Page structure for more complex pages
In this session of notes we have used a very simple model of a web page to explain how the various components of a page could be organised in HTML. We have placed the main content of the page as near to the top of the page as practicable to help users of assistive software and text-only browsers to get to the content they want fairly quickly. This is perfectly acceptable for linear content such as these lesson notes. However most websites are a lot more complicated and you will want to offer your users a more practical method of navigation.
Users who come from a search engine may well find that they are not really interested in the page content and want to go elsewhere quite quickly. If all your navigation links are at the bottom of the page the user has to read the whole page to find them, or. more probably, they will use their "back" button to return to the search engine (i.e. leave your site). To keep these "casual visitors" on your site you need to offer them some quick alternatives to show that you have more useful content elsewhere on the site.
The traditional approach is to start each page with a small set of "top level" links that includes links to the home page and the site map. This format has become so common that it is considered to be an intuitive system (i.e. users feel comfortable with it). We could therefore improve the page structure by making it more "intuitive" so that it now looks like this :-
- Top level navigation bar
- Page content
- Secondary navigation bar
- Anything else (e.g. advertisements)
- Footer navigation bar
The problem now is there may be several links in the top level navigation, objects to tab through the content, then more links in the second navigation before the links in the footer. This giving many tabs through the entire page. This may give keyboard users, people who use older screen readers or specialist keyboards, such as touch screens or hand-held mobile devices a hard time getting through your site.
A solution is to use named page anchors. These are links in your page that take you to somewhere else in your page. These are sometimes called skip to links.
An example of the HTML code folows:
Then at the top of the page we can provide a link to that anchor such as :
<a href="#content">Skip to content</a>
This will allow returning users to skip straight to the content and ignore the top level navigation links.
We can also use this technique to allow users to "Skip to" the secondary navigation by placing a named anchor at the beginning of the secondary navigation list and then providing a link to this anchor. Most assistive technology and Text-only browsers present the page content in the order in which it is written, so you should always try to write your secondary navigation after your main content. By doing this, it will also help search engines better index your pages and avoid the need for people to first scroll passed all your secondary navigation before seeing any content, which should be the main focus of the page.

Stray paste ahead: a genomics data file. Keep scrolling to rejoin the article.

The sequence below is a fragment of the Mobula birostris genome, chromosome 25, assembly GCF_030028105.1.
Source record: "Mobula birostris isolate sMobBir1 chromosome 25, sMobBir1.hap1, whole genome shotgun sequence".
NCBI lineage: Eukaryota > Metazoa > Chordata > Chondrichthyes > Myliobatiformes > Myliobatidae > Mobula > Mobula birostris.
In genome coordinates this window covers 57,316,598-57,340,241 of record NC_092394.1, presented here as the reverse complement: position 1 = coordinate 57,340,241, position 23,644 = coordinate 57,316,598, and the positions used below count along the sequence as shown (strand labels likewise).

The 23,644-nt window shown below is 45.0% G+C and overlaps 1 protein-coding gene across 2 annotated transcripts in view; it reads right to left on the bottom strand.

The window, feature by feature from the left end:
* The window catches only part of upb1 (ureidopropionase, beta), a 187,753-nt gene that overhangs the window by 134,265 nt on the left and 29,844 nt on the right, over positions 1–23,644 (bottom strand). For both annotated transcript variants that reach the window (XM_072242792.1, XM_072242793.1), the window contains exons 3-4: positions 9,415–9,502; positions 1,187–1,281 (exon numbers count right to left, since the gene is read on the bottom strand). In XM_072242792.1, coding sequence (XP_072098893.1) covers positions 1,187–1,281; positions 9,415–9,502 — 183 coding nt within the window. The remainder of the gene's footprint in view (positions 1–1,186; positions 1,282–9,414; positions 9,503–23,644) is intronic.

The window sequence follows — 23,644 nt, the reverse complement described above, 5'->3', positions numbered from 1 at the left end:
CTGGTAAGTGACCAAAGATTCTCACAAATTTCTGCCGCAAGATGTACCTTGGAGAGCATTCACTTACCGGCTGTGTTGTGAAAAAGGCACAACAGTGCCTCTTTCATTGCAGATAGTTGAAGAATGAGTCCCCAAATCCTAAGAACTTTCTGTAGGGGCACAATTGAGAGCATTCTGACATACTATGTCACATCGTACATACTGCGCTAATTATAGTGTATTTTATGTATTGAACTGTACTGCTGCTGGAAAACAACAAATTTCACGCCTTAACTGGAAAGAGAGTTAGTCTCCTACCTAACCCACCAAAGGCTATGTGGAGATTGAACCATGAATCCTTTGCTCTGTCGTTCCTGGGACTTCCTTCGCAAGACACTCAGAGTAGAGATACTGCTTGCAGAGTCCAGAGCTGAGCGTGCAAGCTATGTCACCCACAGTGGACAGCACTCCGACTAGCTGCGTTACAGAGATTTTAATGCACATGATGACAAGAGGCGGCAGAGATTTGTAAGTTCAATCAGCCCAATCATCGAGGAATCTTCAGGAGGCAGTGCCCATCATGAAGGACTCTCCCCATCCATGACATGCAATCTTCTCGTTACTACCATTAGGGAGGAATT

Exactly how you structure your pages will depend upon how complex or detailed the page content is, or how the page fits into the overall structure of the website. The web is a flexible medium that allows you to adopt whichever structure best suits your needs, but it is important that you always remember to make sure that visitors using assistive technologies can obtain a quick overview of the page and jump quickly to the content or links that interest them on the page.
Theoretically you could now create all the pages of your website and publish them for people to see. You are able to write the material you need for your content. You can structure pages in a semantic way so that browsers and assistive software can understand the page logic. You just need to add a site map with links to each page and you will be well on your way to having an accessible website. However your pages would only contain text, be presented in a linear fashion (line by line down the page) and be rather dull. We need to add some style to the pages to make them look more appealing. We should also add some images to help make our text easier to understand and generally make it a better user experience.
In the next few lessons we shall learn how to create an interesting "look and feel" for our pages without introducing anything that makes them harder for disabled people to use. In fact, by making our content more visually appealing, we are helping many people have a better experience using the site, making it easier and more enjoyable to use.